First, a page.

Since we're not supposed to ask questions – much less awkward questions – we should not even be thinking about comparability issues. Thus, it must be a matter of supreme irrelevance that satellites measure surface temperatures, while the ground stations measure air temperatures.

There have been many studies – such as this, pointing out the differences. In summary, not only are the two influences by different factors, but ground temperatures tend to be more extreme than their air temperature equivalents.

The satellite data – as ESA admits - are also subject to their own specific limitations, which affect the accuracy.

According to the space agency, the accuracy of Sentinel data is limited to 1ºK. The best performance is at night when differential surface heating is absent". The data from top-of-the-atmosphere proxies are likely to be even less accurate, although I have no specifics on this.

Now, if one was encouraged to ask questions, one might look closely at the statement made by Mauro Facchini, the head of Earth observation for the European Commission. As retailed by the Guardian, he says: "The 2021 analysis is a reminder of the continued increase in global temperatures and the urgent necessity to act", with the Copernicus data showing 21 of the 22 hottest years having come since the year 2000.

Firstly, one might ask how Copernicus can reach back to the year 2000, to provide useable temperature data, and how it can be compared with historic data which are collected on a completely different basis, with different biases and errors.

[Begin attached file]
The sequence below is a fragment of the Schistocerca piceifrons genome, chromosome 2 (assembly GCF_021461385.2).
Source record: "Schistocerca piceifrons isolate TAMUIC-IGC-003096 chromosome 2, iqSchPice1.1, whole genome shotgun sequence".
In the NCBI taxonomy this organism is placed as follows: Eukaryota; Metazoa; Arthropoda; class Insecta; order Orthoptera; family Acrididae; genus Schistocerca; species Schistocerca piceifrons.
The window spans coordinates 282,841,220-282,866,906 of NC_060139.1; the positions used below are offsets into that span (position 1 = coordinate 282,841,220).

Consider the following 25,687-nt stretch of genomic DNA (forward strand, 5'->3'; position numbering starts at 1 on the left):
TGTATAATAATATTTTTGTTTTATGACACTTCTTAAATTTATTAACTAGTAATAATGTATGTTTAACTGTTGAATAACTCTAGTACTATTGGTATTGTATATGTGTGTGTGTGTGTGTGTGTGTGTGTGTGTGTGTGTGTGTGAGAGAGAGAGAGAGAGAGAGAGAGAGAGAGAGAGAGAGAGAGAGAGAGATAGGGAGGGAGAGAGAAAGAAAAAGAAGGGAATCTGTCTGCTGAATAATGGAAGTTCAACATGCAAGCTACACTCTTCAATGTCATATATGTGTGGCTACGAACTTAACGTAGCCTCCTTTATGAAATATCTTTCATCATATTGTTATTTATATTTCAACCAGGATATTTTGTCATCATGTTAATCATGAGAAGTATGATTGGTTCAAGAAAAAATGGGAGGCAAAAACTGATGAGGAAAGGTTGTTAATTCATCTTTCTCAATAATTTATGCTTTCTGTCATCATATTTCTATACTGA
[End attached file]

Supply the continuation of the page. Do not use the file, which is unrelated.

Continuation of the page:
Most of all, though, if one was allowed the luxury of open questioning, one might ask how it is that we are being told that the global temperature is 1.2ºC above pre-industrial levels, when the accuracy of the system is probably limited to whole figures.

Of course, if the science wasn't so settled, and anyone asking questions wasn't immediately dismissed as a "denier", then I am sure we could ask our masters and better to reach down and explain the details to us mere mortals. And, doubtless, there is a very simple answer, which our gifted climate scientists could provide.

As it is, they seem to be struggling to convince us that, with the claim that 2021 ranks as only the fifth hottest year on record, we still have a climate "emergency".

For this, we have the BBC's Justin Rowlatt, proudly described as their "climate editor" – although I bet he doesn't actually edit the climate. If he could, perhaps we wouldn't have to cut our emissions, and could abandon "net zero".

Rowlatt tells us "it would be easy to dismiss the latest global temperature figure as a non-event", but these annual temperature updates, he says, measure out the pace of change in our world. "The increments may be tiny", he adds, "a fraction of a degree", but the direction of travel is inescapable.

And therein lies the problem. It is hard enough accepting that it is even possible to measure the global temperature, or that representing the planetary temperature by a single annual figure has any meaning – especially when the Guardian now talks about heating.

But, when Rowlatt talks so glibly of fractions of a degree, someone needs to explain to us mere plebs how it is that a system which has so many inbuilt errors and biases, that one is even able to speak reliably in terms of single degrees, much less than fractions of a degree.

However, as long as the science is "settled", this is something that quite obviously we don't need to know. It's getting hotter, even when it's getting cooler. That's all we need to know.

Also published on Turbulent Times.